In the car industry, this will mean that, in 14 years, the market and production will have to change very radically on a basis that is certainly becoming clearer but is currently extremely narrow: battery electric vehicles (BEVs) will still account for just over 7% of sales of private cars in 2021 (120,000 in a full year) and 2.2% of sales of commercial vehicles (10,000). Their production in France is not nil since the Zoé, and the electric versions of the Kangoo, Smart for Two, DS3 and Opel Mokka are assembled in France, but most of the assembly (95%) does not concern BEVs. Moreover, industrially, France is marked by a relative specialisation in LCVs (due to the choices made by Renault in particular) and mechanical factories, which makes this change particularly violent and the foreseeable social damage very extensive.

Pascal Canfin seems to be aware of this and claims that manufacturers and Tier 1 equipment suppliers are already ready for it and that if they are not and/or must suffer financially, it is basically their problem. He states in this regard: 
"If within this industry, some are behind or some have taken over companies that are behind, that is not our problem. It will be their responsibility, to their shareholders."
This is a bit short-sighted insofar as one cannot confuse the fact that manufacturers and equipment suppliers can meet the objective that will be set for them with the idea that this could be done without social impacts in their perimeter. Above all, as the Member of Parliament recognises, the path of reconversion will not always be open, especially in the more specialised SMEs.
The proposals are then to use the famous "budgetary margins of manoeuvre" as an ointment:
"When we create this new standard, we will have to set up a transition fund specific to the automotive sector, as we did for the energy sector. This is the condition for success. The automotive industry is the largest industry in terms of employment in Europe. It is an industrial reality in many territories and it is legitimate to set up a fair fund for the automotive industry in conjunction with the States, defined on the basis of objective criteria such as the rate of employment in the GDP.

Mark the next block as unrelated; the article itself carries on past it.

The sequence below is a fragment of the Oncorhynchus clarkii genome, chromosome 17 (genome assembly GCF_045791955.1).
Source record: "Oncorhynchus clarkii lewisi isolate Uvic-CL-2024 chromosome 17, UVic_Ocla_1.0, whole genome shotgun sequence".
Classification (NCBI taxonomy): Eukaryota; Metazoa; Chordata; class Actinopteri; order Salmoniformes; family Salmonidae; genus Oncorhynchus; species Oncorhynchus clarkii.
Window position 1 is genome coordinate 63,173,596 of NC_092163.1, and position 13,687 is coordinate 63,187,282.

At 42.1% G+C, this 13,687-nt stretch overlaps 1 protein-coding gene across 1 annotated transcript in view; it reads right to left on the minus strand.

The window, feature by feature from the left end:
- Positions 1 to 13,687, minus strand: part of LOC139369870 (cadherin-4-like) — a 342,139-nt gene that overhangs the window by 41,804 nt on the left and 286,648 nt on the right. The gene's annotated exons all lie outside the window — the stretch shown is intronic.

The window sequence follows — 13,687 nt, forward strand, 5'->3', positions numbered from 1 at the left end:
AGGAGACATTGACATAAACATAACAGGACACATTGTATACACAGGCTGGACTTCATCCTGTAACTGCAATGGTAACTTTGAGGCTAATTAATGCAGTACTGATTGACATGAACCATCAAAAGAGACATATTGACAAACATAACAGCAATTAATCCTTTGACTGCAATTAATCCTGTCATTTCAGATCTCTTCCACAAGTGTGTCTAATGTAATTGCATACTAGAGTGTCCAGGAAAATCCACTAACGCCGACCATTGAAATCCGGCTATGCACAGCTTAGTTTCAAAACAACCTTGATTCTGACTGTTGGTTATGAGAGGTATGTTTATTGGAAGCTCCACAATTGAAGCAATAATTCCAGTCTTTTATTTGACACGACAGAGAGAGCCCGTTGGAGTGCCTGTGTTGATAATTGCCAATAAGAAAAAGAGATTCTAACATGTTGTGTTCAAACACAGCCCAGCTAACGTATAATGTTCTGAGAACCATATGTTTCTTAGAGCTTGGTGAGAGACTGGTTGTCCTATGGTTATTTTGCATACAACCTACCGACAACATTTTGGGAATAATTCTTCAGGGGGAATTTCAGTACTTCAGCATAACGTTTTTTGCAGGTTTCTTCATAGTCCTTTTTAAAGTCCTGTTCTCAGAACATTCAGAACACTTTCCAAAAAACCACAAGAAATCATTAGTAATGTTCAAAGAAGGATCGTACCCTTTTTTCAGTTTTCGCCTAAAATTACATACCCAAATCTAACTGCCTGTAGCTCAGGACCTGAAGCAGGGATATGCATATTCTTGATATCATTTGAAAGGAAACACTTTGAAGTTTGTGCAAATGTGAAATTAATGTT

In this game, countries such as the Czech Republic, Slovakia or Romania, which have put the car industry at the heart of their economic development strategy with their entry into the EU and which find themselves highly specialised in this industry because they have benefited from the strategies of massive relocation of production from high-wage countries, would be the designated darlings of an industrial farce to which they would have been invited for 15 years in order to be better able to be wiped off the map later.
They could count on significant European subsidies via these 'fair funds' and avoid, by mobilising them, the desire to use electrification as a tool for relocating assemblies, which may arise in France or Italy.
In this intra-European perspective, which was not dealt with much by P. Canfin in his interview or in his report for Terra Nova, it will become urgent that the "question of the parks" is not only asked for Germany, Norway or France, but on a European scale.
In fact, what justifies the acceleration that is taking shape on the normative level is the objective of carbon neutrality of the fleets in circulation by 2050: since vehicles are lasting longer and longer and the average age of scrapping is constantly rising, and is now flirting with 20 years, we will not make the fleet carbon neutral if we continue to register emitting vehicles after 2035.
The reasoning holds and, if we believe the statistics we have for France, we will have to add to this programme very heavy vehicle destruction programmes so that, even if we no longer register a non-electric vehicle after 2035, we will no longer have any emitting vehicles in circulation in 2050: according to the FFA's statistics, of the 41 million vehicles insured by households with their members in 2017, 10.8 million were 15 years old or more and almost 4 million were 20 years old or more.